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[36] Skrino Gorge

Kyustendil District

Coordinates: 22° 55’ 55’’ E, 42° 9’ 2’’ N — Altitude: 608 m — Area: 11945 ha

Description: The region is situated between the villages of Nevestino and Boboshevo in the Skrino Gorge of the Struma River. The gorge is about 20 km long and belongs to the Struma Subregion of the Osogovo-Belasitsa physical geographic zone. It is composed mainly of pre-Palaeozoic and Palaeozoic metamorphytes, young Palaeozoic granites, Mesozoic and Palaeogene sediments, young vulcanites and Quaternary deposits. The uneven height of the relief in the area, its considerable indentation and exposition affect the coming air currents and bring about a variety of climatic conditions. The valley of the Struma River is characterised by well-defined features of the transitional continental climate. The region is characterised by a main winter maximum of snow thawing and by a longer influence of the north slopes snow cover on the surrounding mountains. The Skrino Gorge is part of the Northern Struma River Valley floristic region. Almost the whole Struma River in the Skrino Gorge is grown with natural river bank vegetation. Some parts are covered by scarce Typha angustifolia and Typha latifolia or Phragmites australis communities. The original vegetation of the Skrino Gorge from the village of Chetirtsi to the village of Vukovo is composed of deciduous forests of Quercus dalechampii, Quercus virgiliana, and Carpinus orientalis, in some places interspersed with well represented Paeonia peregrina. The rocky parts of the Gorge, which offer no conditions for the development of wood vegetation, are sporadically covered by derivative vegetation of xerothermic grass communities consisting of Dichanthium ischaemum, Poa bulbosa, Chrysopogon gryllus, and ephemerals. The bush vegetation has some Mediterranean elements like Juniperus oxycedrus and Paliurus spina-christi mixed with Fraxinus ornus. Some parts of the sunlit slopes are abundantly grown with Astragalus onobrychis. The banks of the Struma River are covered by tree species like Alnus glutinosa, which forms river bank forests of up to 60-year-old trees with a subforest and which does not grow outside the borders of the river banks. These parts are predominantly grown over with Alnus glutinosa, which mainly determines the character of the original vegetation. The Gorge also comprises some river bank strips of Salix alba and Populus alba of up to 60-year-old trees with a subforest. The white poplars form a habitat whose northernmost locality known up to now is the Skrino Gorge. It is not certain whether the Platanus orientalis strips growing in some places are of natural origin.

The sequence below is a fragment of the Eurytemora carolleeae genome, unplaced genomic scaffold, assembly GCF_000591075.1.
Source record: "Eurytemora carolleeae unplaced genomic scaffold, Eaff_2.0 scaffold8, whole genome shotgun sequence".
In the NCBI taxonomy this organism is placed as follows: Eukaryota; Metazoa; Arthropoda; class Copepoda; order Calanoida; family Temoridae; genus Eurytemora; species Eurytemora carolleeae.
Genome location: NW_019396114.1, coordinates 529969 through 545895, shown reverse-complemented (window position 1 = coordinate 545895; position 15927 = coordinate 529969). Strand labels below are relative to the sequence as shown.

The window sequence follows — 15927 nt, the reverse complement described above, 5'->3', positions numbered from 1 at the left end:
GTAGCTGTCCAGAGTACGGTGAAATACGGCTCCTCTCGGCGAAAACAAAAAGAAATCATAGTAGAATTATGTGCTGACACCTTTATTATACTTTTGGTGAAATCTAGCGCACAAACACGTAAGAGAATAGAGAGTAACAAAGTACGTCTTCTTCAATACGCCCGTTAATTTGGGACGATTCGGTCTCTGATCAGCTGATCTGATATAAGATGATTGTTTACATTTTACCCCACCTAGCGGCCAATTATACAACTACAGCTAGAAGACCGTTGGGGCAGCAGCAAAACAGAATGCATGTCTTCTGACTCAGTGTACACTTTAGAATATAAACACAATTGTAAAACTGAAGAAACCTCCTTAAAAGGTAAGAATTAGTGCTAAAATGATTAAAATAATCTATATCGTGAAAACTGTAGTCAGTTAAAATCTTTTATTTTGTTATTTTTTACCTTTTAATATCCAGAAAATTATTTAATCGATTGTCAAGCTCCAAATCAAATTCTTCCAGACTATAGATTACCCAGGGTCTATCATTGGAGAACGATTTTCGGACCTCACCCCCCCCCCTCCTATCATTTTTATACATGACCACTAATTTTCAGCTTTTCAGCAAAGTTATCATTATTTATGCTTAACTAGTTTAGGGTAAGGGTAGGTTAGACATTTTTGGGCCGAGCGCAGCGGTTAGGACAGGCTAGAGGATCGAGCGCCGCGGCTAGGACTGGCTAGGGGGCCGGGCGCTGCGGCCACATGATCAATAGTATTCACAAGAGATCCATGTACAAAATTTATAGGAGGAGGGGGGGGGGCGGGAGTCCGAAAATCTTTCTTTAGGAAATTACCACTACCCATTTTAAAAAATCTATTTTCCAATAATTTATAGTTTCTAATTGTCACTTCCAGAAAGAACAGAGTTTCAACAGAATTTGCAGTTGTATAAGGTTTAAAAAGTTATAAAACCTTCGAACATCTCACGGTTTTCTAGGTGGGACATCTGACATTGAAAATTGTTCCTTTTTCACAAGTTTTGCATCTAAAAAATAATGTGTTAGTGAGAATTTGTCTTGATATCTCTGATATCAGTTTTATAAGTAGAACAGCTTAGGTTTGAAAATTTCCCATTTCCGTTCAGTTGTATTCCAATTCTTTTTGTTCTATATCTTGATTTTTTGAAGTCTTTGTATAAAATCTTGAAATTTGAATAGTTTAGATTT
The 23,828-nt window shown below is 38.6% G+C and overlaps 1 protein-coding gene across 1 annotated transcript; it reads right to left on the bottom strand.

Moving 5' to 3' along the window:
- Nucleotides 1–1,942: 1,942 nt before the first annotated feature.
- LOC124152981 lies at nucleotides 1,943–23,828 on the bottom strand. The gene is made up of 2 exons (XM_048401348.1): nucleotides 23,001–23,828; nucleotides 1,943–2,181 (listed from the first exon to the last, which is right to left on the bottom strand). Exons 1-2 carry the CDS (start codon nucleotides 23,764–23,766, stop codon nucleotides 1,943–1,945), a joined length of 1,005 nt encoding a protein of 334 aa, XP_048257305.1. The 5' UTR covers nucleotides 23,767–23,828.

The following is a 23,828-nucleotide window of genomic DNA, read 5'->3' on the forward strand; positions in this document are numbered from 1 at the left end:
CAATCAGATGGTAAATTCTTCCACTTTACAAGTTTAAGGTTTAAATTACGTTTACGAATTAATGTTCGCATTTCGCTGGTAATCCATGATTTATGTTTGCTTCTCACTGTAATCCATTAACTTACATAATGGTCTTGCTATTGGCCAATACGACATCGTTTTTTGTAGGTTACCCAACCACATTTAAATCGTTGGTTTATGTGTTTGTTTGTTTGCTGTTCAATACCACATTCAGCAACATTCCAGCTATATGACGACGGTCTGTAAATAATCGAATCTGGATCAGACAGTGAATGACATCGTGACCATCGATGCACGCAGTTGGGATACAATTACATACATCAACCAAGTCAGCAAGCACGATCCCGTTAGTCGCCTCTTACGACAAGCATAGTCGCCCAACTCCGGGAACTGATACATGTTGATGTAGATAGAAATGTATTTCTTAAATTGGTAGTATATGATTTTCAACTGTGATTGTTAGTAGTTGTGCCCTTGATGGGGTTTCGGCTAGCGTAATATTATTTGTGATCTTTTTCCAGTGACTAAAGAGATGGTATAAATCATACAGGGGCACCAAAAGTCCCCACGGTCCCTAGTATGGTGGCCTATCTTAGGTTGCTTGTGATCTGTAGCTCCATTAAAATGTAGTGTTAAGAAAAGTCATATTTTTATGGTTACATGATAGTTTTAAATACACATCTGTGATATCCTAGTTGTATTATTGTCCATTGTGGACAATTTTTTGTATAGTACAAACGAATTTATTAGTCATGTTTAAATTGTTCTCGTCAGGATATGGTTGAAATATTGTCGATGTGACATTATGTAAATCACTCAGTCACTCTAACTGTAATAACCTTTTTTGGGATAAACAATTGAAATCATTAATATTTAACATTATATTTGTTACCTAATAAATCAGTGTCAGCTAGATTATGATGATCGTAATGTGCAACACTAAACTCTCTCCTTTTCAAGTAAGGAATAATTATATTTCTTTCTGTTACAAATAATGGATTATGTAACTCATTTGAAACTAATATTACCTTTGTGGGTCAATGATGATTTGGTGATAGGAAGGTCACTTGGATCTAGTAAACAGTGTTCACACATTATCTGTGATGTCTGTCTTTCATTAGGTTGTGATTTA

The region is very poorly investigated, but very promising. The reason for including the region is the presence of important populations of 4 of the target species [see a list below], especially Zerynthia polyxena.

Target species: Zerynthia polyxena, Pseudophilotes vicrama, Scolitantides orion, Glaucopsyche alexis.

Meadows near Struma River in Skrino Gorge (Photo: S. Beshkov, May 2006).
Meadows near Struma River in Skrino Gorge

Rocks in Skrino Gorge (Photo: S. Beshkov, 2006).
Rocks in Skrino Gorge